ExecuJet Middle East
BAN's World GazetteerU.K.
Owners may find little difficulty in basing the choice of an aircraft management company solely on practical and commercial considerations. However, it can be more difficult to be wholly objective when deciding whether to charter out an aircraft, especially if it may be required primarily for company or for personal use.
Some owners do not like the thought of others using their private aircraft and prefer not to take the income. Others might decide, for business efficiency reasons, that they want 100 per cent availability of their aircraft. But where income to defray operational expenses is the priority, owners might have to accept that maintenance and charter have to sometimes be put first before owner use.
However the first decision is almost invariably based on whether it is profitable as well as convenient to have the aircraft professionally managed. During the recessionary times of the past few years many owners have been tempted by cut-price offers but established management companies confirm there has since been a trend to put quality, and agreements that last, top of the list of requirements (Abelag and FlyingGroup, EBAN July 2010).
Their assessments are confirmed by Mike Hamlin, md of Hamlin Jet, who says owners should check that management companies have been around for a few years and have a good reputation.
Hamlin adds: "They should also check that the prospective management companies have up-to-date experience and systems in place for dealing with all current, and future, regulatory and environmental issues. It is equally important to ascertain their crew experience criteria and confirm that they have a current contract with one of the major simulator training providers. It is always advisable to get a reference from one of their long standing customers."
The "flight to quality" is said to have intensified after owners found that some management companies did not have the resources to maintain the special deals that were offered to attract business.
ExecuJet Middle East has recently added two new Challenger 605s to its managed fleet. "Further aircraft are expected to join the fleet over the coming months, taking the total number to well over 20 aircraft," says md Middle East Mike Berry.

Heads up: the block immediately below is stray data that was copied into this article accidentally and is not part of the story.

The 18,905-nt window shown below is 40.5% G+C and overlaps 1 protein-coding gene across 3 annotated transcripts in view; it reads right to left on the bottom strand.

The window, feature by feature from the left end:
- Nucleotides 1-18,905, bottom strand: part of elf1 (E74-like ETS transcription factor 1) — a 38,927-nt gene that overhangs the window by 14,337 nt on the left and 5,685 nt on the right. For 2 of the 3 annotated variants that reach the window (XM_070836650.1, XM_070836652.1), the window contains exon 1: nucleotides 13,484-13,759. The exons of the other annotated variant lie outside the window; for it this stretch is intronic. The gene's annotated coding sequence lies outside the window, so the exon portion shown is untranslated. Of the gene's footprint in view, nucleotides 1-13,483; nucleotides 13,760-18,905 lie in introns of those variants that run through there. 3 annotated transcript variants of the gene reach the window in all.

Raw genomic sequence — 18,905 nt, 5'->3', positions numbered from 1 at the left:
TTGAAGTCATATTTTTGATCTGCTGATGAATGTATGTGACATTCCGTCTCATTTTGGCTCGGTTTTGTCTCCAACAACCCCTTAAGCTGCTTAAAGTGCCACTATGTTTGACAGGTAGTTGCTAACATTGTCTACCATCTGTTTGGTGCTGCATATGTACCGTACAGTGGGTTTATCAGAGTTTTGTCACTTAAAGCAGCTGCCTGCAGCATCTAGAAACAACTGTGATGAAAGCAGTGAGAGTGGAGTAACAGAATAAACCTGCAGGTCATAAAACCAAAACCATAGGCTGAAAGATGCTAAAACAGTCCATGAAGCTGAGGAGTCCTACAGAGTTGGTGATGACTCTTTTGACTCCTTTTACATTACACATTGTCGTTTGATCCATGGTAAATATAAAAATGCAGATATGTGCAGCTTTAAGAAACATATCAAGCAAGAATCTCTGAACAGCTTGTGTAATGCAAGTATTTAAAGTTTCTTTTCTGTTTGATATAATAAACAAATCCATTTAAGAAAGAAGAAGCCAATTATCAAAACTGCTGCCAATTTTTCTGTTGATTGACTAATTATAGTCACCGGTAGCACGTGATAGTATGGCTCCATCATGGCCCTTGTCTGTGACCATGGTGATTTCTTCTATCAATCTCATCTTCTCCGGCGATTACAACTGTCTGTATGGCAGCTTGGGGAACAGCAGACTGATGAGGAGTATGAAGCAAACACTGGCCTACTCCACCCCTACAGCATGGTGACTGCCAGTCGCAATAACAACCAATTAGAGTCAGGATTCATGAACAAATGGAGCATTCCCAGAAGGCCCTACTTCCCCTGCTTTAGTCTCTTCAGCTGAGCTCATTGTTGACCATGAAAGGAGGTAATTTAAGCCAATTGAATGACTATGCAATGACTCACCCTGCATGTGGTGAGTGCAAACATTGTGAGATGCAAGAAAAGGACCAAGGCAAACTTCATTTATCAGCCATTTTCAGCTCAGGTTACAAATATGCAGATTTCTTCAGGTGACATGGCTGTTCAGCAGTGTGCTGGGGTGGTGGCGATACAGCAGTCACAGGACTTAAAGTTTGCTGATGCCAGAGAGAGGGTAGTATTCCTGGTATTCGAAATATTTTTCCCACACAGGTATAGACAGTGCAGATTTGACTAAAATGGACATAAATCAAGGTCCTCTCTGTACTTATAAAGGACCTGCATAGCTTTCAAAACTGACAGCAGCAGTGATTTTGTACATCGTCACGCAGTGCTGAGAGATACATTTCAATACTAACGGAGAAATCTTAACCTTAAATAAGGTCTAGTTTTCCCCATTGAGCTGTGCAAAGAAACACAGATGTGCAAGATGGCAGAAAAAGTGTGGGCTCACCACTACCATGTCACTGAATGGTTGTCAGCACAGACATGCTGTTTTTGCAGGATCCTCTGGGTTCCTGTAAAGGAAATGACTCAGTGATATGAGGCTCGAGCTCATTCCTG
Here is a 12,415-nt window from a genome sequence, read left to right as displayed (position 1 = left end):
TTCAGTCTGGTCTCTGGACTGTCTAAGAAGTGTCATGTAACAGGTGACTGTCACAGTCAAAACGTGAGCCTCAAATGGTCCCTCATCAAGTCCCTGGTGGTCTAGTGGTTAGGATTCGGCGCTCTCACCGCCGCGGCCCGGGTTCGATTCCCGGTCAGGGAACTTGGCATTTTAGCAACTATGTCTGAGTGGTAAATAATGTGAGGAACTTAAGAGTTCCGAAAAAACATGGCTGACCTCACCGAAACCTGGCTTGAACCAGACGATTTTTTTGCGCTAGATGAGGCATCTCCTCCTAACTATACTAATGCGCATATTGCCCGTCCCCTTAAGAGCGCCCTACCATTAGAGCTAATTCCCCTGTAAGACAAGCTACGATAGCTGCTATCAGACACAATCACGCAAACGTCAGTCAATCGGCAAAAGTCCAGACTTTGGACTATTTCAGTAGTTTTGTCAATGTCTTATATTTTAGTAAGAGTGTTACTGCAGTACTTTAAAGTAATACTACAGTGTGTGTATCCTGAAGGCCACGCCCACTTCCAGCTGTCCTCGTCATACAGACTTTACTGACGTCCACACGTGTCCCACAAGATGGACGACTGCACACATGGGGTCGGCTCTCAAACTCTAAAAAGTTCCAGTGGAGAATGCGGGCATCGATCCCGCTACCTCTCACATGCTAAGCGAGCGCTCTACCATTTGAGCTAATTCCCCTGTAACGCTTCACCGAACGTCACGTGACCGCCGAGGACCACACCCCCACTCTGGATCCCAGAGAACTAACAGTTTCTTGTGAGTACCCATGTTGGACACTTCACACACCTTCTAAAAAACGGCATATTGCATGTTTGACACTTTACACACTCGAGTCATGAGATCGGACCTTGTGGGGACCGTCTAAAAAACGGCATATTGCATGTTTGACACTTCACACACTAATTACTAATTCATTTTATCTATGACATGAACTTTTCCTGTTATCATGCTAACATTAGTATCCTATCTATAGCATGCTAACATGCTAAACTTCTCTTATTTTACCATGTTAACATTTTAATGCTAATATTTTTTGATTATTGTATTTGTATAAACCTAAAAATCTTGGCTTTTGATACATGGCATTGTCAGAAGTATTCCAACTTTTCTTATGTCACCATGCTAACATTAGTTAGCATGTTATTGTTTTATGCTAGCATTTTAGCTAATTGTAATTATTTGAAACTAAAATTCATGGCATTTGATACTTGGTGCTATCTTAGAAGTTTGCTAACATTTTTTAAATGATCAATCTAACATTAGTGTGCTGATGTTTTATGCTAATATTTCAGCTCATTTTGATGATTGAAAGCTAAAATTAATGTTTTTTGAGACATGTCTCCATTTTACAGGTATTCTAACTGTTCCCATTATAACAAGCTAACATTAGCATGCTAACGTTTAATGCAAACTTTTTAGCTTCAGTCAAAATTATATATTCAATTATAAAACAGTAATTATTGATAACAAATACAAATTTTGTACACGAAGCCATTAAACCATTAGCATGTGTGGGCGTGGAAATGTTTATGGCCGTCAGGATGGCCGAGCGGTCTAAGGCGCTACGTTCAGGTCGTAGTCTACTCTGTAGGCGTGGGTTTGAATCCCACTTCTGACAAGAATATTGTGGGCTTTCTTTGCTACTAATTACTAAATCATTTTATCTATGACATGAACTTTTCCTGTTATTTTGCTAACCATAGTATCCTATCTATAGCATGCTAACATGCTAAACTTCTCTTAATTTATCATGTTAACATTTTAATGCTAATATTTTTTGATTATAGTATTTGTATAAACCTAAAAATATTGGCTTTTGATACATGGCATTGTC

Berry says ExecuJet Middle East has seen a strong recent increase in demand for wide bodied aircraft on the charter market which has in turn led to record numbers of movements in their Dubai FBO over recent months, with figures continuing to increase. The group manages 150 business jets worldwide and holds eight regional AOCs.
Berry says: "Owners want maximum availability and minimum downturn where their aircraft are concerned. It is especially important where long haul operations are concerned to have a good global choice. ExecuJet has many authorised maintenance facilities throughout four regions, certified to work on most business jets. The group also operates six FBO facilities in Berlin, Zurich, Cape Town, Johannesburg, Dubai and Kuala Lumpur."
The UK-based PremiAir sees aircraft management as a significant contributor to its continued growth in business aviation. It also stresses its maintenance capability. PremiAir has taken over the management of a fleet of Learjets and has also acquired a new private jet operating and maintenance base at London Biggin Hill. "This follows the launch of private jet charter and management operations earlier this year and boosts the number of our UK operating bases to six," says group md David McRobert. An additional 50 jobs will be created to support the new Biggin Hill operation.